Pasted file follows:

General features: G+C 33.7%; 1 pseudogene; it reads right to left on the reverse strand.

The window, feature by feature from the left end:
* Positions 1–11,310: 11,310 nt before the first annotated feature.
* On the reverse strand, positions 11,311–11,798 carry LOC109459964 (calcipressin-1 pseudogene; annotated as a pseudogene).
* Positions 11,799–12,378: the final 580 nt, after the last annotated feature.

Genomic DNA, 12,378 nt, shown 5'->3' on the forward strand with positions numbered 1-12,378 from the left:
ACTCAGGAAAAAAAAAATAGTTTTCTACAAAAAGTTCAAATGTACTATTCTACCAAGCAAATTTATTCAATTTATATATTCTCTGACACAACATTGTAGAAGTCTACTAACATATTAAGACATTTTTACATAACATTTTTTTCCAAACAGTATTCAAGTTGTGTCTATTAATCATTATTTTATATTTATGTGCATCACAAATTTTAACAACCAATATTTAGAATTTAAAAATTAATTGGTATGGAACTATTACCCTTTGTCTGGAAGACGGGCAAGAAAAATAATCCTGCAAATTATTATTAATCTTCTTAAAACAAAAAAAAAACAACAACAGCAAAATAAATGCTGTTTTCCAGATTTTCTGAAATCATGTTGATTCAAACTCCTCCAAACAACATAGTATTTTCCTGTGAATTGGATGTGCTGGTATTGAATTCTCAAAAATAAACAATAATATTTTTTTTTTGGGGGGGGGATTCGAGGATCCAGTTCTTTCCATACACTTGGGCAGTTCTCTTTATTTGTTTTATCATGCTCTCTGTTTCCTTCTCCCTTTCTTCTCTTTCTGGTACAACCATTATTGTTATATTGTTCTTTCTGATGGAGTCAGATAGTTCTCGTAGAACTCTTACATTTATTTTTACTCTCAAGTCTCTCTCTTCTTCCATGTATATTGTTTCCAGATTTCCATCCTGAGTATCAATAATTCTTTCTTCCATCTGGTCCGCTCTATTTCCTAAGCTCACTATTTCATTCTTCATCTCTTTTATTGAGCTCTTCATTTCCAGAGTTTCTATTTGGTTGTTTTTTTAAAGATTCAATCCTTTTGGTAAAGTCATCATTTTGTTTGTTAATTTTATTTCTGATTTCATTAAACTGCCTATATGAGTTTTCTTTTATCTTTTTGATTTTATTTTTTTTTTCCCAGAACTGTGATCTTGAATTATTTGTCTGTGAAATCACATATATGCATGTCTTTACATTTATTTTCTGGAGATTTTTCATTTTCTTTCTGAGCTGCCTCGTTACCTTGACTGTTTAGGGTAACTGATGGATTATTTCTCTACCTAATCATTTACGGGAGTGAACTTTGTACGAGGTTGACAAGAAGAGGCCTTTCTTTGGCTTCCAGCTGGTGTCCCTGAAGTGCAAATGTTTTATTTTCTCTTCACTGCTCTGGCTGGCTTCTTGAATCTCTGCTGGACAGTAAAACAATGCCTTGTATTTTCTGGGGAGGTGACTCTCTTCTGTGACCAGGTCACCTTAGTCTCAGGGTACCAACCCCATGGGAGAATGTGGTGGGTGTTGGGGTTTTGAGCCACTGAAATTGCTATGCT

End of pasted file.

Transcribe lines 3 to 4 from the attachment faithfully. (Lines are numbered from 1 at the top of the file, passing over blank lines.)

* Positions 1–11,310: 11,310 nt before the first annotated feature.
* On the reverse strand, positions 11,311–11,798 carry LOC109459964 (calcipressin-1 pseudogene; annotated as a pseudogene).